Turkey is the centerpiece of any Thanksgiving dinner and it is rightfully credited with the sleepiness that follow that dinner.

Turkey is an exceptional source of tryptophan. Unlike other proteins, turkey contains more tryptophan than similar amino acids. This is important because it means that turkey can make tryptophan more bioavailable.

Tryptophan and similar amino acids compete for absorption into the central nervous system because they share the same transport mechanism across the blood-brain barrier. Therefore, a protein source with more tryptophan than other amino acids can easily make the amino acid available in the brain.

Once it crosses the blood-brain barrier, tryptophan is converted into niacin, serotonin and eventually melatonin.

Besides these sleep-promoting compounds, turkey is also an excellent source of magnesium and B vitamins.

Cherries and Grapes

Cherries (especially tart cherries) and grapes are the two most common fruit sources of melatonin.

Therefore, they can provide the body with melatonin and induce sleep. How bioavailable is the melatonin obtained from tart cherries and grapes? Studies show that a glass of tart cherry juice is enough to put you to sleep.

Just as the melatonin contents of cherries vary, the concentration of the compound varies from one variety of grape to another.

Researchers determined that the 3 grapes with the highest levels of melatonin are the Nebbiolo, Croatina and Merlot varieties.

However, you should not drink grape wines in the hope of getting the melatonin required to put you to sleep. While melatonin can indeed be found in grape wines, the alcohol content of the wine will definitely interfere with your sleep.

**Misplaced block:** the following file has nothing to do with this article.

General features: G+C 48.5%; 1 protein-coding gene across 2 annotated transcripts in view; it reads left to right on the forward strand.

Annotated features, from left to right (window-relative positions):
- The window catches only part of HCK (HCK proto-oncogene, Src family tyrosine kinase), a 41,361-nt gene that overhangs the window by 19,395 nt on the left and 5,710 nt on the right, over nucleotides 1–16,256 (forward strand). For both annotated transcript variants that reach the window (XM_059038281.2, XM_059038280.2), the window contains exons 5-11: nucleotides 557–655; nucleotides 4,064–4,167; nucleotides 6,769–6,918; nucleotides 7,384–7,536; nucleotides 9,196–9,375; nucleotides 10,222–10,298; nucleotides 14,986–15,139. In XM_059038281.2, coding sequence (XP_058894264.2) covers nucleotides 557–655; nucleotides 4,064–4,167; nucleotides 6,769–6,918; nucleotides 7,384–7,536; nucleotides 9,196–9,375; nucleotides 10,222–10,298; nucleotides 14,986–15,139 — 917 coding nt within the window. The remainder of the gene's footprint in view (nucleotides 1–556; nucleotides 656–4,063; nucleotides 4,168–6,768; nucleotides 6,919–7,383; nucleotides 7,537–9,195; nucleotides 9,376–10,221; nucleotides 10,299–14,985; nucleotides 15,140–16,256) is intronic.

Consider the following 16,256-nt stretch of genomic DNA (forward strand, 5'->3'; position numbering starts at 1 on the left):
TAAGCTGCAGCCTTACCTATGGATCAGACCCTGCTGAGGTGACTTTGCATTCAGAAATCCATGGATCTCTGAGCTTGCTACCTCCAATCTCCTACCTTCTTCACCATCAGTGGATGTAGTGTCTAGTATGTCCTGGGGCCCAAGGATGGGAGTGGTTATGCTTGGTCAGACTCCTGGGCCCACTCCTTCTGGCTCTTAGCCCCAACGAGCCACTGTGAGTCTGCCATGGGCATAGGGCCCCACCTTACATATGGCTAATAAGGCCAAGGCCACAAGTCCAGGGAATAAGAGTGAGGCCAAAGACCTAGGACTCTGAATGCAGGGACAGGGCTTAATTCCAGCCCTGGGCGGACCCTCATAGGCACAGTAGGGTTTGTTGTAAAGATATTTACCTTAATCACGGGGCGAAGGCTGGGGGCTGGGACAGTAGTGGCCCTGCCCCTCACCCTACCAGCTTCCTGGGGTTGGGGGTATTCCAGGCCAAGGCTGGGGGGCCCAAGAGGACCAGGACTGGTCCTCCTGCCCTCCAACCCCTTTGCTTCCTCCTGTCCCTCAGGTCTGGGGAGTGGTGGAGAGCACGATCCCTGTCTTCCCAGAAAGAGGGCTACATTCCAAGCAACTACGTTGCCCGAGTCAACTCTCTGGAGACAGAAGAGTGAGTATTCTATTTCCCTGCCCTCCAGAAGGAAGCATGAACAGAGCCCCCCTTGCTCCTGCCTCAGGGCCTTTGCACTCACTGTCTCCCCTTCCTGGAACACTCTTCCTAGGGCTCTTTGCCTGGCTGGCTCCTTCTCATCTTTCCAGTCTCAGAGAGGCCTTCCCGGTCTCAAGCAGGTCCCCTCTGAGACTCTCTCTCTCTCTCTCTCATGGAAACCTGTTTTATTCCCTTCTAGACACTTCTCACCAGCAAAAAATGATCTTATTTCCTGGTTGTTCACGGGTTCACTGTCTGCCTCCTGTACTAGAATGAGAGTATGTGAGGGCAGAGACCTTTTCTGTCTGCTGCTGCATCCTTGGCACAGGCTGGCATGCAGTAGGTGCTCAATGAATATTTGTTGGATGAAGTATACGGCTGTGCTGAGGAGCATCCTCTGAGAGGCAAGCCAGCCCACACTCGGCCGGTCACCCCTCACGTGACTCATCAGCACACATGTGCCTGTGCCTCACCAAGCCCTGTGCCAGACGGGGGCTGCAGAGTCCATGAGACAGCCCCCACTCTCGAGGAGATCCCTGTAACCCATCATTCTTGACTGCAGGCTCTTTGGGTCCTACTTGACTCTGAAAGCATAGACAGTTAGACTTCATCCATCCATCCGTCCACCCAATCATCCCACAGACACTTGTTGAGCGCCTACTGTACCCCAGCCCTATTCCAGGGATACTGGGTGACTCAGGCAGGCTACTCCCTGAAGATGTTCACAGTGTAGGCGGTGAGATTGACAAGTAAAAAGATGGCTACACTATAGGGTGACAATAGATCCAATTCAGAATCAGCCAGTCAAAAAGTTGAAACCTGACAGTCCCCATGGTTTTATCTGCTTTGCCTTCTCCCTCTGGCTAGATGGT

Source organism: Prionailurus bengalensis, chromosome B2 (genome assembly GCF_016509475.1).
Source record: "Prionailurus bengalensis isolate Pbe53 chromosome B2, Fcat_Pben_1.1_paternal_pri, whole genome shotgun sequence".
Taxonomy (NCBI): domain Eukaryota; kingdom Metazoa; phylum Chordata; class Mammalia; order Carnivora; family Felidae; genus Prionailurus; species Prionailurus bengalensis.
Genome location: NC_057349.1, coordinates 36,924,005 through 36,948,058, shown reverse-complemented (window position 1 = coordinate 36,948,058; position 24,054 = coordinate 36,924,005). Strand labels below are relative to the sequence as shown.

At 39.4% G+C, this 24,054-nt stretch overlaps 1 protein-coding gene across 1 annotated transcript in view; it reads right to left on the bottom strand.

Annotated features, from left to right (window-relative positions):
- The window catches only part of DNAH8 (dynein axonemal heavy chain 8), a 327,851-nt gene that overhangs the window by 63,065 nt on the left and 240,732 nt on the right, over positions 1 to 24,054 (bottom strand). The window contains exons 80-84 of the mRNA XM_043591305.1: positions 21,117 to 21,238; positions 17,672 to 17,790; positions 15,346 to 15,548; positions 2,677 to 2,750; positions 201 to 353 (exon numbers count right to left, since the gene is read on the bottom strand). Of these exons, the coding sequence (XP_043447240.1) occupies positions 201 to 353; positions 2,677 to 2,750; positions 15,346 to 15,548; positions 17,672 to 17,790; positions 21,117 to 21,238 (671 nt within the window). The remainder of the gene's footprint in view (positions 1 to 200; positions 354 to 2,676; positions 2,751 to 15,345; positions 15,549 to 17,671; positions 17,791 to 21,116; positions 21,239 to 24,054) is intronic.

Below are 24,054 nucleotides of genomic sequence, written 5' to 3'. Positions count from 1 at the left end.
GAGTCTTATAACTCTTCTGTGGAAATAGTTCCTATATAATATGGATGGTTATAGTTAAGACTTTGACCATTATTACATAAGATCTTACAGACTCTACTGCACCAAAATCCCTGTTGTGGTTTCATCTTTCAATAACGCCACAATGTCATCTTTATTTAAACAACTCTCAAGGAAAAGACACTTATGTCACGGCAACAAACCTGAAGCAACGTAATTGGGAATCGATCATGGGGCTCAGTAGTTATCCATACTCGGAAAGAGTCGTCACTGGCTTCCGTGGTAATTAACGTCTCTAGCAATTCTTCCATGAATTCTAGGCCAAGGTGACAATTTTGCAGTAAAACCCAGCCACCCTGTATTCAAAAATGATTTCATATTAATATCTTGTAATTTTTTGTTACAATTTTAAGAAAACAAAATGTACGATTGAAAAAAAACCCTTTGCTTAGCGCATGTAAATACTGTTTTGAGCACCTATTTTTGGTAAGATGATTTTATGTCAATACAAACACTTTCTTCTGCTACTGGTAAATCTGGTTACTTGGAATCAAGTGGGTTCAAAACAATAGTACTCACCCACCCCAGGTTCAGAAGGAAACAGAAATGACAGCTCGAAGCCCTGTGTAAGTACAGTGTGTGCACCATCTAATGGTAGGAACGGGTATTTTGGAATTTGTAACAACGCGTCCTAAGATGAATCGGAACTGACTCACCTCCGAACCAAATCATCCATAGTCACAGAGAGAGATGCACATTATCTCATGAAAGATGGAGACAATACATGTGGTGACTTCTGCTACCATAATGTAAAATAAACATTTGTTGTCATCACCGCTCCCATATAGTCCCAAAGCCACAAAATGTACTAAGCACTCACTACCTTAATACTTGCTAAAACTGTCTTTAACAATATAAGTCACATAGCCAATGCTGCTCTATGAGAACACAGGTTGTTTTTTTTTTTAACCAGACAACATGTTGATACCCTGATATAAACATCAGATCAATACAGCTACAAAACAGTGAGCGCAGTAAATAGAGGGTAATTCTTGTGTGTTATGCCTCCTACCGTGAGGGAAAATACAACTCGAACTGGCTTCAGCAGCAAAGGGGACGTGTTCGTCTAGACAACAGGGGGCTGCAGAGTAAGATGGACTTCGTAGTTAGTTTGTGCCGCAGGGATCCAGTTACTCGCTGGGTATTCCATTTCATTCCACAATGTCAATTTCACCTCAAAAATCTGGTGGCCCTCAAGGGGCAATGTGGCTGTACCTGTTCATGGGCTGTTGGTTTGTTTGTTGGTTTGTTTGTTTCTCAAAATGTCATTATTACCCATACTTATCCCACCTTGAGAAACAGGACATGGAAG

Want a nut snack at bedtime? Choose almonds. Almonds not only contain calcium, potassium, magnesium, iron and B vitamins but also 14 amino acids including tryptophan.

Therefore, almonds contain all the right ingredients to help you sleep better.

In addition, the nut is also known to improve glycemic control. Therefore, it can regulate blood glucose level and prevent sugar-fueled insomnia.

If you cannot tolerate almond nuts, you may still get its sleep-promoting benefits from almond butter.

Apple Cider Vinegar, Baking Soda and Honey

Apple cider vinegar and baking soda do not direct make you sleepy but they are effective home remedies to provide relief for common health conditions that may make you sleepless.

Apple cider vinegar, properly diluted in water, is effective against acid reflux. The burning pain of acid reflux in the upper gut can keep you up all night. One study identified that as many as 1 in 3 insomniacs suffer from acid reflux and ulcer pains.

Besides acid reflux, apple cider vinegar can also help with fibromyalgia and arthritis pain.

Baking soda also provides relief in a similar way. This alkalinizing agent can help soothe gout pain.

Honey is another home remedy for gastrointestinal pains. It can help relieve heartburn and, because it is filling, it can help prevent you from eating unhealthy snacks that may interfere with your sleep.

These home remedies can help you sleep at night especially if you are one of the numerous people whose night sleep is affected by physical pain.

Tea, Decaf

A number of teas contain the right ingredients to promote sleep. These include chamomile and green tea.

The chrysin in chamomile and the theanine in green tea have been proven to promote sleep. They act on the GABA pathway in the brain.

Since GABA (gamma aminobutyric acid, the chief inhibitory neurotransmitter in the brain) is the most important neurotransmitter to sleep, taking herbal teas can indeed help you sleep at night.

However, these teas usually have significant caffeine contents and caffeine is a stimulant.

In the central nervous system, caffeine acts on the adenosine pathway. Basically, it keeps you active and awake by increasing brain activity.

Therefore, you should only drink decaffeinate varieties of these teas. Avoid any caffeine product at least 8 hours before going to bed.


Herbal remedies for insomnia are found in local markets carrying medicinal herbs. You can easily prepare the remedy in your own kitchen as long as you obtain the right plant parts.